Massachusetts Lawmakers Press for COVID Stimulus Checks

As the coronavirus continues to devastate families, several Massachusetts Congress members are vying for direct financial relief. But the debate in Congress continues to be deeply divided and without compromise.

(TNS) — Massachusetts lawmakers are pressing for a robust COVID-19 stimulus package, including direct payments to Americans, as congressional leaders and the Trump administration continue haggling over proposals as they have over the course of the pandemic.

Treasury Secretary Steven Mnuchin on Tuesday proposed a $916 billion package that included $600 checks to most Americans — too meager in the eyes of several Massachusetts Democrats, and he would fund them through a potential nonstarter for many Republicans and Democrats alike: slashing a proposed $300 weekly boost to unemployment insurance.

Democrats have long pushed for at least $1,200 checks, and President Donald Trump has often called for a bold package that would be costlier than anything backed by his Republican allies. Yet a recent bipartisan $908 billion proposal included no stimulus checks at all.

“The people that I represent are not asking me about what polls are saying or what is the bipartisan appetite, they’re asking about what relief are you going to deliver that’s going to make my life better and keep me safe,” Rep. Ayanna Pressley told MSNBC this week. The pressure comes as supplemental unemployment benefits run out the day after Christmas and state and local leaders say funds from the Coronavirus Aid, Relief and Economic Security (CARES) Act have dried up.

Pressley said thousands of people in her district are grappling with food insecurity, unemployment and potential eviction.

“We need to get direct cash assistance to the American people, recurring cash stimulus payments, an eviction and foreclosure moratorium, rent and mortgage cancellation, we need to extend and expand unemployment benefits and of course we need a massive infusion of federal funds for state and municipal aid to support relief efforts and the distribution of a vaccine,” Pressley added.

“The American people need help and they need help now,” wrote six Senate Democrats, including Elizabeth Warren and Ed Markey, in a letter to colleagues Tuesday led by Sen. Bernie Sanders of Vermont. “We agree with President-elect (Joe) Biden that a $1,200 direct payment should be included in this proposal.”

The senators also called for $500 payments for dependents, and are fighting against any language “to give a liability shield to corporations who threaten the health and safety of workers and customers.”

Senate Majority Leader Mitch McConnell — looking to blunt lawsuits against businesses over COVID-19 — has described liability protections as a dealbreaker that must be included in any new stimulus.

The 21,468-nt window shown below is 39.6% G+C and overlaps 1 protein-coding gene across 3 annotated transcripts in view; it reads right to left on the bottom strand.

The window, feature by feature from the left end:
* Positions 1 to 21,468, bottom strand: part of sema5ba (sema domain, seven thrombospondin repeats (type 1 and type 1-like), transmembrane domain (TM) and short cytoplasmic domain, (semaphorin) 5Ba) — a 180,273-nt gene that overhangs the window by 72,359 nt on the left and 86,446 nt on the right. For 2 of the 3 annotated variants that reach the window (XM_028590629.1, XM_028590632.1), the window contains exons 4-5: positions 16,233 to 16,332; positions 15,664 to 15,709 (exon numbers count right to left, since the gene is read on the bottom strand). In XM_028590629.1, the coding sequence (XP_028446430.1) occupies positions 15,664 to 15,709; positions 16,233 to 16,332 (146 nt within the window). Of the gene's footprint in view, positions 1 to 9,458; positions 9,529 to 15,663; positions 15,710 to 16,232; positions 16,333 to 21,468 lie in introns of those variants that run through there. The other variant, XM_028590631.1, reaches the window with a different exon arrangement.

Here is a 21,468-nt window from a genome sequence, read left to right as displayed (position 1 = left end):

Rep. Katherine Clark told WBUR on Tuesday that the liability protections represent a “callous disregard for the American people and what they are going through.”

“Corporate liability protections do not stop families from losing their homes or put food on their tables,” Clark tweeted. “Yet, Mitch McConnell has refused to pass relief without it. He always puts profits over people. The fact is we can’t do too much or move too fast to help the American people.”

“We cannot agree to release employers who have caused their employees to get sick or to die from their responsibilities,” Warren told reporters Monday. “Part of the reason for that is that will affect future behavior. COVID cases continue to climb and that means we need employers to be more vigilant, not less.”

Warren added that unemployed Americans currently receiving an extra $600 are “barely making it,” and “cutting that in half does not make their lives easier.”

McConnell this week said the Senate “knows all about end-of-year drama, but this time the stakes could not be higher.” He claimed “Democrats need to let Congress do our job and pass more relief.”

“Americans are struggling under the weight of this pandemic,” he said. “We have so much common ground. Let’s make law. Let’s get it done.”

Nearly 60 House Democrats, including Reps. Ayanna Pressley and Jim McGovern, wrote to congressional leaders calling for direct checks to Americans.

“We have learned from the CARES Act that the (stimulus checks) saved many families from financial ruin and sheltered the economy as a whole,” the House Democrats wrote, noting many Americans spent checks on groceries, utility bills, rent and consumer debts. The stimulus checks helped save people from property and propped up the economy over the second quarter due to a boost in consumer spending, the lawmakers said.

Markey, who has pushed for recurring $2,000 checks, urged Congress on Tuesday to boost home energy assistance programs by $10 billion as the pandemic has left millions of Americans facing rent, mortgage and utilities debt.

Markey said the push comes as Republican lawmakers “block our efforts to extend unemployment funding and housing aid. We need to work together.” He noted the funds could be worked into the new stimulus package or the final appropriations bill of the year.

McGovern told the Worcester Regional Chamber last week that he hoped an economic relief package for small businesses soon. “The truth is that we’re not going to have an effective recovery without robust federal support,” McGovern said, citing nearly 12 million people nationwide, and 300,000 in Massachusetts, whose supplemental unemployment benefits will expire Dec. 26.

“Massachusetts has taken some steps to provide stopgap relief to keep as many people on benefits as possible,” McGovern said. “But the stark reality is that Beacon Hill alone can not manage it.”

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